Eczema with allergic sensitization at 1 year predictive of childhood asthma, food allergy

Pearl Toh
27 Dec 2017
Eczema with allergic sensitization at 1 year predictive of childhood asthma, food allergy

The presence of eczema or atopic dermatitis with concurrent allergic sensitization at 1 year of age was associated with an increased risk of developing asthma and food allergy in later childhood at 3 years old, according to the CHILD* study.

“Our findings are useful to help predict which children may develop asthma and allergies,” said lead author Maxwell Tran from McMaster University in Hamilton, Canada, who noted that although the filaggrin (FLG) gene variants are known risk factors for allergy, FLG genotyping is costly and not commonly used in clinical practice. “[T]his research offers healthcare professionals an alternative method of identifying at-risk children.”

The multicentre longitudinal cohort study included 2,311 children who completed skin prick testing at 1 year old, of which those who produced a ≥2 mm than that produced by the negative control to any of the 10 food or inhalant allergens were considered “sensitized”. They were assessed again at 3 years of age for asthma, food allergy, allergic rhinitis, and atopic dermatitis. [J Allergy Clin Immunol 2017;doi:10.1016/j.jaci.2017.08.024]

Children with atopic dermatitis who were sensitized to an allergen tested at 1 year old were sevenfold more likely to develop asthma by age 3 years compared with the reference group of children without atopic dermatitis who were not sensitized (adjusted relative risk [RR], 7.04, 95 percent confidence interval [CI], 4.13–11.99).

When assessed by the source of sensitization, food sensitization, but not inhalant sensitization, appeared to enhance the association between atopic dermatitis at age 1 year and asthma development at age 3 years.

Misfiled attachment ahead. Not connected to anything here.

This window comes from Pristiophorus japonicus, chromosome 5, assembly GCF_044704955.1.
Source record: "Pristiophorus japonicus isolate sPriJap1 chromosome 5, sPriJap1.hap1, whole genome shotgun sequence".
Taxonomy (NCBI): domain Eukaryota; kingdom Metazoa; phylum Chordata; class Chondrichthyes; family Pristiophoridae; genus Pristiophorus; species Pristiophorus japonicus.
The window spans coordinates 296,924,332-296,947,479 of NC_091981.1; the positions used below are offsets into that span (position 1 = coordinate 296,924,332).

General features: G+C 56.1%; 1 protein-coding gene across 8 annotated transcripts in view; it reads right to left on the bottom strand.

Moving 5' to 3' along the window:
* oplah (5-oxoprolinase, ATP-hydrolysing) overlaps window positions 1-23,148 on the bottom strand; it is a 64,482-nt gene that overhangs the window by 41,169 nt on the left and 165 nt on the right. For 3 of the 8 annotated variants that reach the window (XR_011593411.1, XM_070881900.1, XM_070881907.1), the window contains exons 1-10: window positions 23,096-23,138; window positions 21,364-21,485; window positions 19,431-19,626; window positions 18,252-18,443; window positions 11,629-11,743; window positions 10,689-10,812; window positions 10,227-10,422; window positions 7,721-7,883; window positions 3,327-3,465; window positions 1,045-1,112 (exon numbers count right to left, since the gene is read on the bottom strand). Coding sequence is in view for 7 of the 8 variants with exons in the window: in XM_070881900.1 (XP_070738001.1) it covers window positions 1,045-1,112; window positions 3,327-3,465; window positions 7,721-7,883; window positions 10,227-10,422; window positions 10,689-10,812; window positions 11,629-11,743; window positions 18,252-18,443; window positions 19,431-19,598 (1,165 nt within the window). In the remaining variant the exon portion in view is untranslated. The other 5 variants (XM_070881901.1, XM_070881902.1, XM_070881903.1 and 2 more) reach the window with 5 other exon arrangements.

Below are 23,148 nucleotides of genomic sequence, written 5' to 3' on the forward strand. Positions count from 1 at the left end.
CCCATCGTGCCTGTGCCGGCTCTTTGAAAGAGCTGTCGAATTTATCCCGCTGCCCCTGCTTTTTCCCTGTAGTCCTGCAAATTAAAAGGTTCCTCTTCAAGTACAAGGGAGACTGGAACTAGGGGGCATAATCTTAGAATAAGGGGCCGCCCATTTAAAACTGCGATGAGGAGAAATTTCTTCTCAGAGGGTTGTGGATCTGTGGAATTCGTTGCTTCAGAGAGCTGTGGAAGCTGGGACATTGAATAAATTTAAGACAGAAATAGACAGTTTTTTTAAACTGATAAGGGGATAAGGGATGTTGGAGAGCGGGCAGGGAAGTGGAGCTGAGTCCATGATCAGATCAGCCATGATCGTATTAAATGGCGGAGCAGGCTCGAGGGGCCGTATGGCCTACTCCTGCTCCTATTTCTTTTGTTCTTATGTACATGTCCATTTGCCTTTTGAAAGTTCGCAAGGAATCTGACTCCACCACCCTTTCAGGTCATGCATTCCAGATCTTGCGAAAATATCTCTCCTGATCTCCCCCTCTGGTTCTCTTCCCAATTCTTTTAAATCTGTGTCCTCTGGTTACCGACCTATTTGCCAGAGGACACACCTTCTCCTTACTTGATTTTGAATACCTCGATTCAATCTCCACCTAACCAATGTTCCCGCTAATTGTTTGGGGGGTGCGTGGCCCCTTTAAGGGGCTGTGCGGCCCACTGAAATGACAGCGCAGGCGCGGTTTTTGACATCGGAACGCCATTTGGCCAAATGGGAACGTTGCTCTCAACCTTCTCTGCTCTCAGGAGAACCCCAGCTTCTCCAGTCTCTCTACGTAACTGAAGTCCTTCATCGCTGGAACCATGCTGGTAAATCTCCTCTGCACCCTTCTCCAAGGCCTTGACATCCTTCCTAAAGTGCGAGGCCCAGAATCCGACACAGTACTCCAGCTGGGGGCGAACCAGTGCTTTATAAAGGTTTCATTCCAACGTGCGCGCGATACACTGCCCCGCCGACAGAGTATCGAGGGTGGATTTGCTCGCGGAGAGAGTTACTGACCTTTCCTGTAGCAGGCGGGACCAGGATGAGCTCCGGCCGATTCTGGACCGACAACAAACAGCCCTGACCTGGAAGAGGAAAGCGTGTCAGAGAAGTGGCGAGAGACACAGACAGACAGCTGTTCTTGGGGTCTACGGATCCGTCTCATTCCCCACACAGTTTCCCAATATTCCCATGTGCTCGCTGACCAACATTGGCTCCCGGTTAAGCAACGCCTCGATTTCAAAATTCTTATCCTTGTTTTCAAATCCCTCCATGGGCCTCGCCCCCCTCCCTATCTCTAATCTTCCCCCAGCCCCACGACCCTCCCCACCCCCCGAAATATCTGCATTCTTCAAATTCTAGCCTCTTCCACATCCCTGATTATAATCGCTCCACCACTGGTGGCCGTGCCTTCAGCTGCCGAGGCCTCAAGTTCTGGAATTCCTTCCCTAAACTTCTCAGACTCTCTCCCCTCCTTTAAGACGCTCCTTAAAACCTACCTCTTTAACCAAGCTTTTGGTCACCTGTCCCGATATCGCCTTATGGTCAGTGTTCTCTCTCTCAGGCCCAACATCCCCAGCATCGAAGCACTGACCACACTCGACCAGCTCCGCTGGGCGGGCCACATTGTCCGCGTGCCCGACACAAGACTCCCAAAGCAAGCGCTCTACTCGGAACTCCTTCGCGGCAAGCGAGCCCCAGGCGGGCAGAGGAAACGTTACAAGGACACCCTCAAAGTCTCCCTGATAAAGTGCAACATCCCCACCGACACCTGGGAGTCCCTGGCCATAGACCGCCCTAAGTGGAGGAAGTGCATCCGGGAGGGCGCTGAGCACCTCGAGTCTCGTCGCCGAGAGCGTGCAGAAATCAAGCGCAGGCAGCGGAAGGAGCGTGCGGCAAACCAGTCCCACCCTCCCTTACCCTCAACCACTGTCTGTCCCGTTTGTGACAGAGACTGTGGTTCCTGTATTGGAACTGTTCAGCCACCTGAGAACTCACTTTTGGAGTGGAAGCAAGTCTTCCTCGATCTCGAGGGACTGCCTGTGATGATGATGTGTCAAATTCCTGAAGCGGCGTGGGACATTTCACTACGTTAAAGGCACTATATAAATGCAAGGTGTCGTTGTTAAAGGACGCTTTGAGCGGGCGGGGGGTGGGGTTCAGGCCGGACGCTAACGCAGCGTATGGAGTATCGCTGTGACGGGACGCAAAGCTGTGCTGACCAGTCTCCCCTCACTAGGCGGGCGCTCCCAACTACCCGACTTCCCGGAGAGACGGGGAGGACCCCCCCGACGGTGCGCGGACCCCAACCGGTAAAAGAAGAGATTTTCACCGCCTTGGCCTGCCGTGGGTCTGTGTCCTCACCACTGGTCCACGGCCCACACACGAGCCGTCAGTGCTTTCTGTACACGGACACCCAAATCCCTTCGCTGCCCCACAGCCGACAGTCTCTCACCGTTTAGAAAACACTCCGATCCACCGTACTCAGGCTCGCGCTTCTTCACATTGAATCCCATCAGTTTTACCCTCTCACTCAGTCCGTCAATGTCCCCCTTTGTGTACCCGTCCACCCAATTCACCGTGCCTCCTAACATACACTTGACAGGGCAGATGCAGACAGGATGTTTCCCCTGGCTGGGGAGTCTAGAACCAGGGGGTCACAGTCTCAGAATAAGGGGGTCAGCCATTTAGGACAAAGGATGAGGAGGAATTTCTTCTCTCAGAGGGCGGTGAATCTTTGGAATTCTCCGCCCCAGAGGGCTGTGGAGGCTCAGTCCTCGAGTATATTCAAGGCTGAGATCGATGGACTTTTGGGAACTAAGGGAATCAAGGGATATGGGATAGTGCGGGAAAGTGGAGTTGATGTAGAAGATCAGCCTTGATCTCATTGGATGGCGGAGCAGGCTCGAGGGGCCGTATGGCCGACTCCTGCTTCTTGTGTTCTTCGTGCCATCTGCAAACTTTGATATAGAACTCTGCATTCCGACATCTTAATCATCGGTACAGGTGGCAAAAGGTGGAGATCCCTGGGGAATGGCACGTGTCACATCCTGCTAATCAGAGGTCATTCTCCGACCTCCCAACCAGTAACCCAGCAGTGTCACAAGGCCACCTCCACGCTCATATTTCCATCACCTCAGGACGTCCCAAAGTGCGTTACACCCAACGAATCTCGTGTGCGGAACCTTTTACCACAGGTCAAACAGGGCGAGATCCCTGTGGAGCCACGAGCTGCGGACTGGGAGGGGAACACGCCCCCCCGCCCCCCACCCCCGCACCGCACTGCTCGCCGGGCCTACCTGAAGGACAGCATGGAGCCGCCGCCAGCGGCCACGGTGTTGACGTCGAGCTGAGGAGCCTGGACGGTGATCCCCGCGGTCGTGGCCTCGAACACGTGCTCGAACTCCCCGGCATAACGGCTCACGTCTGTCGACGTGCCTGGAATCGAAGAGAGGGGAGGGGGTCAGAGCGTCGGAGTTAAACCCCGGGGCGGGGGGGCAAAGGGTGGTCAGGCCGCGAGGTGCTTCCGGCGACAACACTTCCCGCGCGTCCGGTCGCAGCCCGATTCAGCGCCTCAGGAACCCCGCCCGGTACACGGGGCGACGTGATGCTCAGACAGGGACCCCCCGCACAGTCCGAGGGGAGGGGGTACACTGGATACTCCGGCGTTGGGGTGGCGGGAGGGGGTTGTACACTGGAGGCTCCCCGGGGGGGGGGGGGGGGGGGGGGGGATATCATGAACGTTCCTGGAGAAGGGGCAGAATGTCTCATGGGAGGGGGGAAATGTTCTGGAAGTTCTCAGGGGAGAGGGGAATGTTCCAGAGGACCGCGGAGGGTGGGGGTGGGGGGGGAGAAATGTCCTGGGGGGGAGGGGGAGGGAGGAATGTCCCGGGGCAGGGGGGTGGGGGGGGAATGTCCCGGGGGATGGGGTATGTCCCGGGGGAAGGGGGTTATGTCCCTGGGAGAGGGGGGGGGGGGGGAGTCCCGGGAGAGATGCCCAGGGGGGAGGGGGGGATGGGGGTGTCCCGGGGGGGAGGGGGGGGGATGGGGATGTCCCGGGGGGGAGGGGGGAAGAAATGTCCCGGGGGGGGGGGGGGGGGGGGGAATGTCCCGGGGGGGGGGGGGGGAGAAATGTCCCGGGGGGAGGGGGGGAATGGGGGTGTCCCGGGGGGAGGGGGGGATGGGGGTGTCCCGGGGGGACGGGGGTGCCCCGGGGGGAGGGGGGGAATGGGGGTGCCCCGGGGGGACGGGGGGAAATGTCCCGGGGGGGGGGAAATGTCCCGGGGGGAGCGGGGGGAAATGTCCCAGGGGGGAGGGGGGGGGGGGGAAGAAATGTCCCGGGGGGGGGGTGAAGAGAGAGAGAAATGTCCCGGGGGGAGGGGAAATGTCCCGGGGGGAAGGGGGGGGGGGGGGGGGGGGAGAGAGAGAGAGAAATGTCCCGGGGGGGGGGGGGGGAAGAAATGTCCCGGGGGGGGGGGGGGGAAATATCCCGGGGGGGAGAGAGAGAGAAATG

However, children with atopic dermatitis but were not sensitized to any allergen tested at age 1 year did not have a higher risk of developing asthma at age 3 years compared with the nonsensitized reference without atopic dermatitis (RR, 0.46, 95 percent CI, 0.11–1.93).

Similarly, the presence of atopic dermatitis with concurrent sensitization at 1 year old was associated with a significantly higher risk of food allergy (RR, 33.79, 95 percent CI, 18.89–60.47) and allergic rhinitis at 3 years old (RR, 11.75, 95 percent CI, 5.73–24.12).

“Much of what happens to us later in life is related to the exposures we encounter in early childhood,” said study principal investigator Dr Malcolm Sears, a professor of medicine at McMaster University.

“A potential explanation [for the enhanced association between atopic dermatitis and food allergy in sensitized children] is that children shown to be sensitized to food allergens at age 1 year who also had atopic dermatitis might have consequently avoided the foods to which they were sensitized,” said Sears and co-authors, who believed that avoidance of or delayed exposure to certain food were associated with increased risk of food sensitization. [Pediatr Allergy Immunol 2017;28:471-477]  

“Children with atopic dermatitis and evidence of sensitization to common food or inhalant allergens as early as age 1 year represent a high-risk subgroup that warrants further examination in primary intervention studies,” they added.


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